Soon, 1000 mile "Around the Circle" trips from Denver, with a stage ride between Ouray and Silverton, were being advertised by the railroad. Then in 1891 the 171 mile Rio Grande Southern RR was completed connecting with the two Rio Grande lines at Durango and Ridgway (11 miles north of Ouray); and with the joining of Salida and Alamosa with a narrow gauge line in 1890, a passenger could travel throughout southwestern Colorado and back to the starting point, and never pass over the same rails twice. This "Narrow Gauge Circle" lasted until 1949 when the Rio Grande started to abandon its narrow gauge lines.
WHAT MIGHT HAVE BEEN.....
Three narrow gauge "feeder" lines ran from Silverton to area mines. The old grade of one of these, the Silverton Northern which between 1896 and 1942 ran for 13 miles up the Animas River Canyon to the mining town of Animas Forks, can still be seen. And the old Denver, South Park & Pacific / Denver, Leadville & Gulf / Colorado & Southern stone roundhouse still stands in old Como at the eastern foot of Boreas Pass in South Park. Before the mining boom faded, plans were in the making for a connection of the Silverton Northern with the Rio Grande's Lake City branch less than 15 air miles over Cinnamon Pass, which would have created another circle of D&RG narrow gauge trackage. And had the C&S line west from Silver Plume been successfully extended on through the Continental Divide to meet up with the C&S line in Leadville running over Boreas Pass, yet another complete circle of tracks would have been formed.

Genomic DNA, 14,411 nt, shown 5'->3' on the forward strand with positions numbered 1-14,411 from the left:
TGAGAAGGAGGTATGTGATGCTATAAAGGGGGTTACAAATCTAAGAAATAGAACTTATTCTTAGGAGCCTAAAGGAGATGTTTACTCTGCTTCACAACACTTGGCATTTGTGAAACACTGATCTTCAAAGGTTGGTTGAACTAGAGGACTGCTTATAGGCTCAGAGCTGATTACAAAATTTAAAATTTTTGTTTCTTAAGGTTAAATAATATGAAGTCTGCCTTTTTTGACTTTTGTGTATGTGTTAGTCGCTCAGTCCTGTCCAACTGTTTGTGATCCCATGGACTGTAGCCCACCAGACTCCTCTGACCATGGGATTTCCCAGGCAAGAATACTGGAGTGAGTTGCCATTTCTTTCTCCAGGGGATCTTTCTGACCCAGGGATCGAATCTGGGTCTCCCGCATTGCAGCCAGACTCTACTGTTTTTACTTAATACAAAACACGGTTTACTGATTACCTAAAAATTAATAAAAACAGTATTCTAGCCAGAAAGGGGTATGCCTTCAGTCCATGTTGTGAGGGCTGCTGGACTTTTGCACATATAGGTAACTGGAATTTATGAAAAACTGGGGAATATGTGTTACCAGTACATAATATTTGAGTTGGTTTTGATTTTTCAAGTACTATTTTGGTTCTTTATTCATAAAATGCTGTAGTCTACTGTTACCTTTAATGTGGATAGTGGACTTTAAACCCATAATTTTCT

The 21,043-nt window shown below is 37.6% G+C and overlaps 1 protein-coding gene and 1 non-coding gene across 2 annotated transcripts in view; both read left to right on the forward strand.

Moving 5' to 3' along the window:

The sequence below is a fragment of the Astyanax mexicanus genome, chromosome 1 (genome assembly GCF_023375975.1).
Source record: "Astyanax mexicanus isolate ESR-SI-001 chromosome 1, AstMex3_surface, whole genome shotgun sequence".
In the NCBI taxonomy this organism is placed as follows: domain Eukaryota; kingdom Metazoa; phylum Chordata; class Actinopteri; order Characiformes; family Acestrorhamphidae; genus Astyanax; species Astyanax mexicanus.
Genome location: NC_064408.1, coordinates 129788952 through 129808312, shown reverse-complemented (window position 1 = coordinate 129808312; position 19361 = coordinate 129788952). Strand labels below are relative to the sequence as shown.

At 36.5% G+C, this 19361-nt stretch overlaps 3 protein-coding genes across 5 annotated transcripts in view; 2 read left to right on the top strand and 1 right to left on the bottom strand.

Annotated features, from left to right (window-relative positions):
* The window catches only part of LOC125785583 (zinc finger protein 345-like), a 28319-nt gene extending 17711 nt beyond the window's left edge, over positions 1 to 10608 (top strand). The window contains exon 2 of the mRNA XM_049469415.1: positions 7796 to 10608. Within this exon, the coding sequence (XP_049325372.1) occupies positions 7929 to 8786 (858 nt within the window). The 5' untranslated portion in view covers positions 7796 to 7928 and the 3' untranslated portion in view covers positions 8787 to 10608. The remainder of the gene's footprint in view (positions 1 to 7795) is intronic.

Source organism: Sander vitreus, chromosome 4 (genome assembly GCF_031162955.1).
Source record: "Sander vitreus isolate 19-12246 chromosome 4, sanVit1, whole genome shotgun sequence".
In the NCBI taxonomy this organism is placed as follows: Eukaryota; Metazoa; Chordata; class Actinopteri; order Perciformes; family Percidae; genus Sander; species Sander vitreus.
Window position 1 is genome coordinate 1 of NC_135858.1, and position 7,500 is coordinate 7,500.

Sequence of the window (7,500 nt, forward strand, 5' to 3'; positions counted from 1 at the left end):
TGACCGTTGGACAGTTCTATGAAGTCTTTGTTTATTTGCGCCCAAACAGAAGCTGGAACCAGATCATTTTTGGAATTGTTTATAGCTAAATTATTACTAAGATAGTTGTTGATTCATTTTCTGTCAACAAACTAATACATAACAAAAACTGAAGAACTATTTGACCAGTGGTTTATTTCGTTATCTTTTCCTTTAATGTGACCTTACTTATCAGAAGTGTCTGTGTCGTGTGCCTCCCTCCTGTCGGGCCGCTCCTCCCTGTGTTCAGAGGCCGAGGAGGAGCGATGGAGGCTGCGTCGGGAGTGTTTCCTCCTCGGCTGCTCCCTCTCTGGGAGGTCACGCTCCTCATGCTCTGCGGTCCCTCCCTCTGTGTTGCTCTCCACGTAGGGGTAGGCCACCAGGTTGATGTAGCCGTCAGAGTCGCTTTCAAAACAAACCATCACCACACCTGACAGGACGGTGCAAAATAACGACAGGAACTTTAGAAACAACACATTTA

To the north of the Rio Grande system, another circle of 200 miles of narrow gauge rails almost came into existence in the mid-1880s. The Union Pacific's Denver, South Park & Pacific RR out of Denver built over Boreas Pass and through the Blue River Valley into Leadville. The UP's Colorado Central narrow gauge line from Denver to Georgetown also began construction west to Leadville (as the Georgetown, Breckenridge & Leadville RR) with plans to cross the Divide via Loveland Pass and meet the South Park line. Changing economics stopped the completion of this Leadville extension, and so this second "narrow gauge circle" was never formed, but the start of construction west from Georgetown created the famous Georgetown Loop.
A HERITAGE CONTINUED
The Cumbres & Toltec Scenic, restored Rio Grande Southern Gallopin Geese, Durango & Silverton, and the recreated Georgetown Loop.





But today, it can be argued that a "Modern Narrow Gauge Circle" exists! Like the original circle formed by two Rio Grande lines and the Rio Grande Southern, this modern "circle" consists of the two remaining sections of original Rio Grande (the Cumbres & Toltec Scenic, the Durango & Silverton) and the tracks of another railroad, the reconstructed Georgetown Loop RR.

And, as there were other narrow gauge branch lines connecting with the historic circle, today authentic Rio Grande Southern, Denver & Rio Grande and other narrow gauge trains still operate at the Colorado Railroad Museum in Golden and at museums in other states. Today one can enjoy a "circular" trip, visiting each line in turn while taking a journey back in time, experiencing the hissing of steam, the sweet smell of coal smoke, the sound of whistles echoing back and forth off the valley walls, and all the nostalgia and charm of Colorado narrow gauge country.

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Coal Smoke Over the Conejos     Squealing Flanges Along the Animas
Whistles Over Clear Creek     The Mystery of Jukes Tree